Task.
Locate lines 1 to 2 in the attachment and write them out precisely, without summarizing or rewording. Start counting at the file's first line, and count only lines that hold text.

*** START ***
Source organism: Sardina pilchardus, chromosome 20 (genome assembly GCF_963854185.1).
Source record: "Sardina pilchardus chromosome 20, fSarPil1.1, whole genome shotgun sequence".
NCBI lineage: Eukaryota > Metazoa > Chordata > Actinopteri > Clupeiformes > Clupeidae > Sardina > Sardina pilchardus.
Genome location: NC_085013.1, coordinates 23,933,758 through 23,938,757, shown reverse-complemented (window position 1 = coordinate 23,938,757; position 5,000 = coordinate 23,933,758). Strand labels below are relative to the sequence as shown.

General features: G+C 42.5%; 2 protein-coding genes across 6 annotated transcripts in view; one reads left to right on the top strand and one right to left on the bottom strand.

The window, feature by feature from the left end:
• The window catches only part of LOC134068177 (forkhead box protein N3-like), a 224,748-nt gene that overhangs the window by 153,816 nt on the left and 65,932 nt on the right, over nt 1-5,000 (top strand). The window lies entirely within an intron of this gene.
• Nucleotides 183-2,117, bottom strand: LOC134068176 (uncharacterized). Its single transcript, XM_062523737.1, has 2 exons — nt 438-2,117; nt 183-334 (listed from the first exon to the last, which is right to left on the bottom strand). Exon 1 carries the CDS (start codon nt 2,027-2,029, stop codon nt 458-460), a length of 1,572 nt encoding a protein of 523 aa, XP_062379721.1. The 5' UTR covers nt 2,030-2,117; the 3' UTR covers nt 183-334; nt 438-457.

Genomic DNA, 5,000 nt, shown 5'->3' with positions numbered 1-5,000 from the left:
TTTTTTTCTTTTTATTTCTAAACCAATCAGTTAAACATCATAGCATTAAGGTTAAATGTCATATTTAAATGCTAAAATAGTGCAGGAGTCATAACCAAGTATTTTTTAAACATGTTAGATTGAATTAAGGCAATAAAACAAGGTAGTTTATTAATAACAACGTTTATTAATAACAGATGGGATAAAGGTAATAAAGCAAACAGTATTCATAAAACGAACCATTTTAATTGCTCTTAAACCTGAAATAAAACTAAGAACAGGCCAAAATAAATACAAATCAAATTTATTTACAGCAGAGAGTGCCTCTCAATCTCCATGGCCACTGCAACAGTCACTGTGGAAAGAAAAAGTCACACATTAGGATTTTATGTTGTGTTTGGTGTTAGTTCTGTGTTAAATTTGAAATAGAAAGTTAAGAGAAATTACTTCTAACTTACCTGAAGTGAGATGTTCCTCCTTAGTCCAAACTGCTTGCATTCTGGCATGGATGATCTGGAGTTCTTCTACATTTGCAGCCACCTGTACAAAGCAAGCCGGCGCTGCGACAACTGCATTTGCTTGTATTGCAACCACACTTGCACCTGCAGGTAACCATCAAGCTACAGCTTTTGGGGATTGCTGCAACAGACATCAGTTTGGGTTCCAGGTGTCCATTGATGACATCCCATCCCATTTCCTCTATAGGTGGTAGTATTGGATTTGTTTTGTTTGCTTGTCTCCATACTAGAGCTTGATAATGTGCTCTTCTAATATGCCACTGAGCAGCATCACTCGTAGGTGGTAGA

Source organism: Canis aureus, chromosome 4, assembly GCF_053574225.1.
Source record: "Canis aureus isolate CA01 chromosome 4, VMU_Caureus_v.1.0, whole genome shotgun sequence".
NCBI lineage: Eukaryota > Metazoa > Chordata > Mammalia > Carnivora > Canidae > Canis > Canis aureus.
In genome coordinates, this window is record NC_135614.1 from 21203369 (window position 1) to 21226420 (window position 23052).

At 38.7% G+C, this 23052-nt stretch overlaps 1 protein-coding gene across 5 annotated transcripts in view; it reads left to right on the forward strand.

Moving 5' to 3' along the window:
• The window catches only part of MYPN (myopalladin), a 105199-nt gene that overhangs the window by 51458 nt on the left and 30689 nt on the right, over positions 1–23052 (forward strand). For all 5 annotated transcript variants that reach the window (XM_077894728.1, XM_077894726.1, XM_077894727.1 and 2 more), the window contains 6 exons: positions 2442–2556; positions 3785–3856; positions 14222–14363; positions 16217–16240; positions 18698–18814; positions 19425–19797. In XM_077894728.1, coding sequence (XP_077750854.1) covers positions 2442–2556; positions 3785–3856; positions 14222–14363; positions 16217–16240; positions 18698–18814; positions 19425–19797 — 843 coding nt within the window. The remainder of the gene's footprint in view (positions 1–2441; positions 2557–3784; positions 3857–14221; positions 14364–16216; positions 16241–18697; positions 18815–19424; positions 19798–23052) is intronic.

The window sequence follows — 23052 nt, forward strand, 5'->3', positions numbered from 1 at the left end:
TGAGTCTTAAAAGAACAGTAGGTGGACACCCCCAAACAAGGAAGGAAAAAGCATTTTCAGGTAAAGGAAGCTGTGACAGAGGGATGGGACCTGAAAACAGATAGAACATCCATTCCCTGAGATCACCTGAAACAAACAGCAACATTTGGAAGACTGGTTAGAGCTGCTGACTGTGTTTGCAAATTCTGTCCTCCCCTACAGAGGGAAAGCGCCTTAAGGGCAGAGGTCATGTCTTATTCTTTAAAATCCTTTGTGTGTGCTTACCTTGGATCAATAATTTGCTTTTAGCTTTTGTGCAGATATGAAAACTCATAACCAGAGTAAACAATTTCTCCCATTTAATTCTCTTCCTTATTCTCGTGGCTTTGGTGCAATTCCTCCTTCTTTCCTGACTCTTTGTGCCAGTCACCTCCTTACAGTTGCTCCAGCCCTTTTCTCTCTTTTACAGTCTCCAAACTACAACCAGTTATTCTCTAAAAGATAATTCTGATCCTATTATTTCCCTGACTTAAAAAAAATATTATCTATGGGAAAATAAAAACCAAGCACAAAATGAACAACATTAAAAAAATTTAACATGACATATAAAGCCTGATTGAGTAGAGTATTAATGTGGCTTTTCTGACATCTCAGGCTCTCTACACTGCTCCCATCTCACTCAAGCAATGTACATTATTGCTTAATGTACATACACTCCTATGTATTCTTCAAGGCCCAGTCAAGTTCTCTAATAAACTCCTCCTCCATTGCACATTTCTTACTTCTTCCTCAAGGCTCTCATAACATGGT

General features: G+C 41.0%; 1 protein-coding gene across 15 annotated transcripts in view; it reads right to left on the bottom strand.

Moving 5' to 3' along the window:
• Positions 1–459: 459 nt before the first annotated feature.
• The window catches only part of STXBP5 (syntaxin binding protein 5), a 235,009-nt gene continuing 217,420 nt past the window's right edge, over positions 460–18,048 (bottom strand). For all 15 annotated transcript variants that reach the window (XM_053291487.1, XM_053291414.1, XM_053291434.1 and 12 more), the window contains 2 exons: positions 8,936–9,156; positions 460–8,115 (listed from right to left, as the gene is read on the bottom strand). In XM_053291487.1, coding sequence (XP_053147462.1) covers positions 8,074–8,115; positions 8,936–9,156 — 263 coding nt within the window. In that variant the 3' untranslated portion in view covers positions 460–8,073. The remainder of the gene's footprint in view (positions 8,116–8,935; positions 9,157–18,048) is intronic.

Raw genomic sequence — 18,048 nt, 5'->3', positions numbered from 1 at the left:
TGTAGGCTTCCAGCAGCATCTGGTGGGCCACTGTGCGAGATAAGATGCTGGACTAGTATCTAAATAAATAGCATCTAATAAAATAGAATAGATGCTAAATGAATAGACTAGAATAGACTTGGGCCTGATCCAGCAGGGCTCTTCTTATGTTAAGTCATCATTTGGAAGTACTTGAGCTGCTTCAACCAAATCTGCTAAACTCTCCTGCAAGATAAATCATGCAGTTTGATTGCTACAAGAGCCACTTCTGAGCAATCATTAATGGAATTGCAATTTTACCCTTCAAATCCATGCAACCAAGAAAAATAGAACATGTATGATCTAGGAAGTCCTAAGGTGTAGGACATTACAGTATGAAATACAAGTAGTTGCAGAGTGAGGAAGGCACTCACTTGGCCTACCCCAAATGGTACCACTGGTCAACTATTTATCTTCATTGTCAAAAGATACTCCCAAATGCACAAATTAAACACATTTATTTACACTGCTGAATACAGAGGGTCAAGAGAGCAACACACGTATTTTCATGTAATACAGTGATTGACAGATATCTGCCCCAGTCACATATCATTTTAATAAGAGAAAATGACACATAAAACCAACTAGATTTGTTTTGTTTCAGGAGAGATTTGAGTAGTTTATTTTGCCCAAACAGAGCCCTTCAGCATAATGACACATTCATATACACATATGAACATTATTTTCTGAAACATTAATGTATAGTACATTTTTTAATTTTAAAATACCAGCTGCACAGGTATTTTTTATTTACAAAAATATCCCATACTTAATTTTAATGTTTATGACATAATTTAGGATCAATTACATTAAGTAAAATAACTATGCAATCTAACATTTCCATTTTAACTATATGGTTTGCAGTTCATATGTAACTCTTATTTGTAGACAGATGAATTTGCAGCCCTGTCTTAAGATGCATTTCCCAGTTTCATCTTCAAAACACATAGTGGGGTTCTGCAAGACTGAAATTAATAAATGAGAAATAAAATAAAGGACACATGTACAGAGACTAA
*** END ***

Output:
Source organism: Sardina pilchardus, chromosome 20 (genome assembly GCF_963854185.1).
Source record: "Sardina pilchardus chromosome 20, fSarPil1.1, whole genome shotgun sequence".